Lactate Threshold and VO2 Max: Part 2


by Devin Sarno, NSCA-CPT

As we discussed in Part One of this article, the importance of knowing your Lactate Threshold and VO2 Max is key to improving your fitness and performance capabilities. But how can you use them to your benefit? VO2 Max, while being an excellent measure of physical fitness particularly cardiovascular endurance, is not necessarily a great predictor of athletic performance. Any athlete with a VO2 Max of 50 mL/kg/min could very well outperform an athlete with a VO2 Max of 55 mL/kg/min. VO2 Max is important because the greater efficiency you have in oxygen utilization, the greater capacity you will have to sustain exercise over a period of time and in theory you should be able to produce a greater amount of ATP, the energy needed for muscular contractions. The reason you should concern yourself with knowing your VO2 Max is because it gives you measurable data allowing you to track any improvements in your aerobic endurance. Yes, you can use times or distances to gauge your performance, but there are other factors that can influence those measurements. Maybe you only improved in those areas because you are lighter, or you’ve learned to better control your breathing patterns, your technique has improved, better weather conditions, better shoes, etc. VO2 Max tells you very concretely whether or not your cardiovascular fitness has improved. You can increase your VO2 Max by increasing your training volume and/or training intensity. This applies primarily to cardiovascular exercise such as running, biking, or swimming. By accumulating longer distances or completing your exercise bouts at a faster pace, you can make strides to increase your VO2 Max.

VO2 Max is also an important metric in determining your lactate threshold, which is arguably the more important of the two. Given that your lactate threshold is a percentage of your VO2 Max, you must first know your VO2 Max to determine your lactate threshold. Lactate threshold is the main factor in determining how long you can maintain high intensity exercise and at exactly what intensity you will start to fatigue, the metaphorical wall you hit where performance levels drop, making your lactate threshold a greater predictor of overall performance. Being able to know your limit and know how you can ride that line without crossing it is extremely important to maximizing your performance level. Knowing this will allow you to find a pace you can maintain for an extended period of time while still having just enough for that final push across the finish line.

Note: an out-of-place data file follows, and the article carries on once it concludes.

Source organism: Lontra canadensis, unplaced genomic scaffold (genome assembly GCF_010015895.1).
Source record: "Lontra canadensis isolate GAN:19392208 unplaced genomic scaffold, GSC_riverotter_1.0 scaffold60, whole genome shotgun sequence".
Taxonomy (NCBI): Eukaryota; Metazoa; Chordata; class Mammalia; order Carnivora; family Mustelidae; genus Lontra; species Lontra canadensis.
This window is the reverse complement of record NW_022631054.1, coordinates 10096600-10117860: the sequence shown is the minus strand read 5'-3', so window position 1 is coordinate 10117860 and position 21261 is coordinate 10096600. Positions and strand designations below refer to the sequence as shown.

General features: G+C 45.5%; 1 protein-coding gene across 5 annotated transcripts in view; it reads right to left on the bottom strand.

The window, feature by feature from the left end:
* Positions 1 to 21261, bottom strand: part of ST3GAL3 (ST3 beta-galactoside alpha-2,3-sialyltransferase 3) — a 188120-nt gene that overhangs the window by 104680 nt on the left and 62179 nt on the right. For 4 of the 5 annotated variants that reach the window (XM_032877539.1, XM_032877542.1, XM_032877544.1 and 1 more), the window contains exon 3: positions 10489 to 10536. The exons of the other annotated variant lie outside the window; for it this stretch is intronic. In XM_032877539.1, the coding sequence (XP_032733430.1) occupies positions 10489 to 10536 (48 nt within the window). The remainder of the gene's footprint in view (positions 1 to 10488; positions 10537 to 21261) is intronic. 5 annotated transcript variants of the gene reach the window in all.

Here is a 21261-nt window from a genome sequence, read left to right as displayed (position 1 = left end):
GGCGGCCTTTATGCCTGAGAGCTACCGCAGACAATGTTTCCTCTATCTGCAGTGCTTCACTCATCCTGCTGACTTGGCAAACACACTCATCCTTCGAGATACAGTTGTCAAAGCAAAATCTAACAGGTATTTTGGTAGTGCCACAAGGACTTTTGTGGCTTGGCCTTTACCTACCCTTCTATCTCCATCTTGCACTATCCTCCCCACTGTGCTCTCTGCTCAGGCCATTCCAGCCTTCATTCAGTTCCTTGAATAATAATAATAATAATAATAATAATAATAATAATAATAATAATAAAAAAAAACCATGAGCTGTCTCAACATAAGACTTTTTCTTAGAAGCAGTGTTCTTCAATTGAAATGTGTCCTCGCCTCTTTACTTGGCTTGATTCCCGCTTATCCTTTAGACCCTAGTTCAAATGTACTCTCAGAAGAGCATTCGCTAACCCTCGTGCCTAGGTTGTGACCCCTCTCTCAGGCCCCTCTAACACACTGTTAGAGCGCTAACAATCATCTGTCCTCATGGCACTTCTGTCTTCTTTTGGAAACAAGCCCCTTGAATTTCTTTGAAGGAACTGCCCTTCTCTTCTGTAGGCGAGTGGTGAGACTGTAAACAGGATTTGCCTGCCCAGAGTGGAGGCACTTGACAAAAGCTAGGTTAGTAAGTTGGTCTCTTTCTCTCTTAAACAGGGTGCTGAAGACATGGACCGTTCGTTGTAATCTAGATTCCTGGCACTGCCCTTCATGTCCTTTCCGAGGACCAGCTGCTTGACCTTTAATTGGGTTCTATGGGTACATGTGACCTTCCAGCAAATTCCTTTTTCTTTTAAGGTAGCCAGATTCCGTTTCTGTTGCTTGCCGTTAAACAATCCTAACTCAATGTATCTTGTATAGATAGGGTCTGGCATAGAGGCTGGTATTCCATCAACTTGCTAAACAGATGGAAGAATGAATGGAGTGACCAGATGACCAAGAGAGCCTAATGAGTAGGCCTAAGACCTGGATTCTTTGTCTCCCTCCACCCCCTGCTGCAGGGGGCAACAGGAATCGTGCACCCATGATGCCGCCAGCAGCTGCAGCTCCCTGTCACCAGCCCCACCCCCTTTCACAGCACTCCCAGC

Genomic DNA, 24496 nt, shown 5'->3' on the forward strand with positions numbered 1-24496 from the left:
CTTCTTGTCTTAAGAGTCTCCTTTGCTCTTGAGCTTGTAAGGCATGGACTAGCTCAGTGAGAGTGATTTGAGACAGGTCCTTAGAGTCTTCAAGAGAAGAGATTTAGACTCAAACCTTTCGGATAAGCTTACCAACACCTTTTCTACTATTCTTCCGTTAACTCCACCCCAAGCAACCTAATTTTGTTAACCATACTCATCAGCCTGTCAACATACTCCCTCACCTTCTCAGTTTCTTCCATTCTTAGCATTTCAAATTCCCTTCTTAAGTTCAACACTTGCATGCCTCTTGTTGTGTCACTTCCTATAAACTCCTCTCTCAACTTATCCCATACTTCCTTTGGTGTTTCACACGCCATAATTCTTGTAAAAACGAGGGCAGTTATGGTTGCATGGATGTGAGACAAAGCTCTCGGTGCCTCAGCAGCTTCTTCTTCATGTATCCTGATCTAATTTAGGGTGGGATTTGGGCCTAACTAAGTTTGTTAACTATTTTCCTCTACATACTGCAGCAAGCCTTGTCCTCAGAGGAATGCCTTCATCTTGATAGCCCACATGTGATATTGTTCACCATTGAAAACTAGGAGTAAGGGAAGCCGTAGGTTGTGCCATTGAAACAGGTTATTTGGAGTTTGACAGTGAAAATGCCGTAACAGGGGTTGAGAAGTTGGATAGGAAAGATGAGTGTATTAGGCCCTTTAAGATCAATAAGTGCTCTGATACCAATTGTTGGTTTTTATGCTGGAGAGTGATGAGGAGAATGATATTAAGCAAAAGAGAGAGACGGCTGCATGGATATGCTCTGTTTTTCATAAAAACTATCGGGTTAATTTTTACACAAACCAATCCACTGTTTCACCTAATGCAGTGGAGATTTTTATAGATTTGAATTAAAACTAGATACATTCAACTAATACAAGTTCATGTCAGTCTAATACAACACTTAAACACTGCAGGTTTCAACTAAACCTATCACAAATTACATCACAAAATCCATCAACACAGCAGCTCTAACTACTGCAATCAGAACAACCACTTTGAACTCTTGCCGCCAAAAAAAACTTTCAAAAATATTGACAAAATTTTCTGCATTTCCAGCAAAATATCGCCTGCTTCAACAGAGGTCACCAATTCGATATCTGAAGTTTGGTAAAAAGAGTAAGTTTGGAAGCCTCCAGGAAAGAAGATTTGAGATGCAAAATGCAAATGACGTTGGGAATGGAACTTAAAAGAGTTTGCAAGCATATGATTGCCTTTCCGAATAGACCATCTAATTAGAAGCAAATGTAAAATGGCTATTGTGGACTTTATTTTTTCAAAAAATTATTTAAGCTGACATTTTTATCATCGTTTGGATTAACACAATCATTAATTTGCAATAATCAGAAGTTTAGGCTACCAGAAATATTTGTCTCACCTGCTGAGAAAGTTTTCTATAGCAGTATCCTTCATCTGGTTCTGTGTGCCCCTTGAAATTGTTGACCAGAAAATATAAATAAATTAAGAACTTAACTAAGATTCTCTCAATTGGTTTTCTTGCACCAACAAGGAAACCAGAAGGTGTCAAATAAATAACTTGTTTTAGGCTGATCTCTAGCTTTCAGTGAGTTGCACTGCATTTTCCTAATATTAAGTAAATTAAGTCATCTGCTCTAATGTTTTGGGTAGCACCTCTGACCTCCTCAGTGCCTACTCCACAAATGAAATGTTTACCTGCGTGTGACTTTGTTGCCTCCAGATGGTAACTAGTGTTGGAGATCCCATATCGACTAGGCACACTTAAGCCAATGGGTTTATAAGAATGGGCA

How do you improve your lactate threshold and your performance at or near your lactate threshold? You will need to accumulate a lot of training volume just below your lactate threshold. Since you cannot work above your lactate threshold for very long, the best way to accumulate volume is to workout just below your lactate threshold. These workouts should typically be interval based at intensities as close to your lactate threshold as possible and with  recovery time in between your working bouts so you can maintain that level of work. This recovery time should be about half of the length of your interval. Begin with multiple short intervals and work your way up to fewer longer intervals at around the same pace as your shorter intervals. This allows the muscles to gradually increase the stress they can handle and decrease the amount of blood lactate they produce at the same level of work. This will help increase the amount of work you can get done before “hitting the wall” and allow for you to perform at a higher level for longer periods of time. Lactate Threshold and VO2 Max are vital to your aerobic performance. You can always strive to improve both metrics especially if you're competing in aerobic-heavy races (Triathlons, running, cycling, rowing, etc.) so you can reach peak performance.